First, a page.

Contract personnel with General Atomics will fly and maintain the drones in support of a US Marine Corps unit. They'll be used for reconnaissance, surveillance and intelligence gathering purposes but will not be armed with weapons.
It isn't clear how many drones are involved in the deal.
They'll be working closely with the Marines Task Force Southwest, where the troops are on an advise and assist mission in support of Afghan forces in the southern violence-stricken Helmand and Nimruz provinces on the border with Pakistan.
According to The Drive, who first reported on the finalized contract, General Atomics workers will "almost certainly" operate the drones from ground control stations in Yuma, Arizona, while other contractors on the ground in Afghanistan will take care of landings and takeoffs in what the US refers to as "remote-split" operations.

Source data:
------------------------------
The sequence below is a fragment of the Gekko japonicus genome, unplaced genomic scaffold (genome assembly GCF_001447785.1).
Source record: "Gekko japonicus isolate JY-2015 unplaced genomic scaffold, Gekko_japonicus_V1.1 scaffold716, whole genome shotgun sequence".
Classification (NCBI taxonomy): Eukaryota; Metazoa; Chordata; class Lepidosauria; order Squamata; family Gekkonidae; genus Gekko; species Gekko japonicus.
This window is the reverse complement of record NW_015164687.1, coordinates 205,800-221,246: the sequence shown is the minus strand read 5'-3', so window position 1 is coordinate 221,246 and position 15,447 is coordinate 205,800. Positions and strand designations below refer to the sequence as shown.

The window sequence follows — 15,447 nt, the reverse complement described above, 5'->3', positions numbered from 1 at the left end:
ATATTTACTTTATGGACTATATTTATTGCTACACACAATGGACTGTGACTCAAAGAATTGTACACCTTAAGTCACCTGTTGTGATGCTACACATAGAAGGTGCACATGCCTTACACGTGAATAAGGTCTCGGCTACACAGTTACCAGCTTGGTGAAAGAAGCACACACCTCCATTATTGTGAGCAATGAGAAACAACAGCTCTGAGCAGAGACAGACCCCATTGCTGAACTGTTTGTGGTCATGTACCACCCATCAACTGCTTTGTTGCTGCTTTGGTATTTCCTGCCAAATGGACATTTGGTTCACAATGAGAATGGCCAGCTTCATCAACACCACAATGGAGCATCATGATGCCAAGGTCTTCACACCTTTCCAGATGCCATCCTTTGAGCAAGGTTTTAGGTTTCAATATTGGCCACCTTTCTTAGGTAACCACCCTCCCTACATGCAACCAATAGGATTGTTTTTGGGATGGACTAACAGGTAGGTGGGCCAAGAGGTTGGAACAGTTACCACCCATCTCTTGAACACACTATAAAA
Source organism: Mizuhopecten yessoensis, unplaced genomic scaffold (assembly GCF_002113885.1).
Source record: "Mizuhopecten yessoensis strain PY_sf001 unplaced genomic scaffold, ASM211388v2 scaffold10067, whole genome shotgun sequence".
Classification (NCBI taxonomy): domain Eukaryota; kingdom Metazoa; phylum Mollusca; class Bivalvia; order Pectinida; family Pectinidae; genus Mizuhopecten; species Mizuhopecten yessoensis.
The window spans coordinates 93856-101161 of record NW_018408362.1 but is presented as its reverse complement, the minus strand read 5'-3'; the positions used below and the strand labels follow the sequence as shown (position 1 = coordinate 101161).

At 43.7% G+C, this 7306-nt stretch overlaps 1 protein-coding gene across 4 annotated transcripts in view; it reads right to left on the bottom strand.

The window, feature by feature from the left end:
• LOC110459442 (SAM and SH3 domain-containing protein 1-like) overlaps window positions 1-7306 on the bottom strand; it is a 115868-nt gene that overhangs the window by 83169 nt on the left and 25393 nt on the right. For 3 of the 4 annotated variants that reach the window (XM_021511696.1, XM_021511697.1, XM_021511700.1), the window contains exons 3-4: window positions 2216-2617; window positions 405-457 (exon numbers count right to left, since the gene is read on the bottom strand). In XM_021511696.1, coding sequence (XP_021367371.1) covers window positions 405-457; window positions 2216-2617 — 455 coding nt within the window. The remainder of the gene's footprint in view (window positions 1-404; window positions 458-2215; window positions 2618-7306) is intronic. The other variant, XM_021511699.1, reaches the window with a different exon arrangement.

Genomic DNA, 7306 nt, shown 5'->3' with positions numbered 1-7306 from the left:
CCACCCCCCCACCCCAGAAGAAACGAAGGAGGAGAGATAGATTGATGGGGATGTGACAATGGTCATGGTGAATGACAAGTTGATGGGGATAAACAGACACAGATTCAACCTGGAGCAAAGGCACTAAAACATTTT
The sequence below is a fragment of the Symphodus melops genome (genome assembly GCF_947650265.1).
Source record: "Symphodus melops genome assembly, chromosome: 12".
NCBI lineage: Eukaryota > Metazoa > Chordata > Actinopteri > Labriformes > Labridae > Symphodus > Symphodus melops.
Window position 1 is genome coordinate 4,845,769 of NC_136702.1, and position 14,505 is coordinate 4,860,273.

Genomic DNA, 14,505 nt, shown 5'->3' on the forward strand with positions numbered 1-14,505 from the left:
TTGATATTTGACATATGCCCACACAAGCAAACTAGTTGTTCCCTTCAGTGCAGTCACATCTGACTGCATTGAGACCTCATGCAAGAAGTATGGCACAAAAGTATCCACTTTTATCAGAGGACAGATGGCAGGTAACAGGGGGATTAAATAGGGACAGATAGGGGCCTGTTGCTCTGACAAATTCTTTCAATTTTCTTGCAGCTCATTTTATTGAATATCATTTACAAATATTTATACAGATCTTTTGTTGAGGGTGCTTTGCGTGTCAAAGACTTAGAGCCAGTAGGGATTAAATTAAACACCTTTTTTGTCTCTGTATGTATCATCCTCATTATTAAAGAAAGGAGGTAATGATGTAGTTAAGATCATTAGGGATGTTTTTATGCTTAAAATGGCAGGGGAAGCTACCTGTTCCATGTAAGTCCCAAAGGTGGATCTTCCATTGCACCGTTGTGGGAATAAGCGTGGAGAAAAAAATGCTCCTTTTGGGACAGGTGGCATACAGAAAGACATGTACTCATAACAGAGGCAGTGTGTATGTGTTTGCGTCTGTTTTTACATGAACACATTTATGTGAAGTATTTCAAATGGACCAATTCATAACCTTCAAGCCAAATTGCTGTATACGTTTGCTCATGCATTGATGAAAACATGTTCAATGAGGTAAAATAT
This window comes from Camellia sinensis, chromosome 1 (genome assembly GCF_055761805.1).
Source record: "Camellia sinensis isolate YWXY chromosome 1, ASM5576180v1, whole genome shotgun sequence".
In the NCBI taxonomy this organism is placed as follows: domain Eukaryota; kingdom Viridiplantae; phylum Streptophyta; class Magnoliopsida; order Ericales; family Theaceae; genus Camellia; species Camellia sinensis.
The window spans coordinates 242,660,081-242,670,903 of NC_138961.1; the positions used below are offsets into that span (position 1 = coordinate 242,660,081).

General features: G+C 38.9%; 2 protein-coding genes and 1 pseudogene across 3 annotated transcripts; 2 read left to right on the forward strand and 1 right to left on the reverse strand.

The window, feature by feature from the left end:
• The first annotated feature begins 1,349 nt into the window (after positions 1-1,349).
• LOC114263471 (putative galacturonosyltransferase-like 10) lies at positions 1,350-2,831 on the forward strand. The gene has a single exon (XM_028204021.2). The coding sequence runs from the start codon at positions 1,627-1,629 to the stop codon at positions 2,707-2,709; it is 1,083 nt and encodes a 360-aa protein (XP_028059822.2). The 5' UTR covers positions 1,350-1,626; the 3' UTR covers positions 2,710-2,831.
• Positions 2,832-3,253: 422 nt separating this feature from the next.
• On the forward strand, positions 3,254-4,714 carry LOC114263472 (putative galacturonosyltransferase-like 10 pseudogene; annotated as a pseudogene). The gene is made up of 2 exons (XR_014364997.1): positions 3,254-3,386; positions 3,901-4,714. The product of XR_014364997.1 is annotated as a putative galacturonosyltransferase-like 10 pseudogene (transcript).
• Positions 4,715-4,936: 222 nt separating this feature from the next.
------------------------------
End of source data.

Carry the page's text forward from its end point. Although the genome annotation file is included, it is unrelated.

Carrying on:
The Drive notes that the US has many times employed contractors to conduct aerial surveillance in Afghanistan, but the deal with General Atomics underscores the resurgence of American operations in the country under US President Donald Trump's new game plan.
Sputnik News reported Wednesday that the US in 2018 is on pace to shatter other years in terms of aerial weapons deployments in Afghanistan. By the start of May, more bombs had been dropped on Afghanistan than have been between January and May of any other year on record, for which data only exists back to 2009. Such missions would be impossible without a sophisticated surveillance network, which the contract with General Atomics will only expand.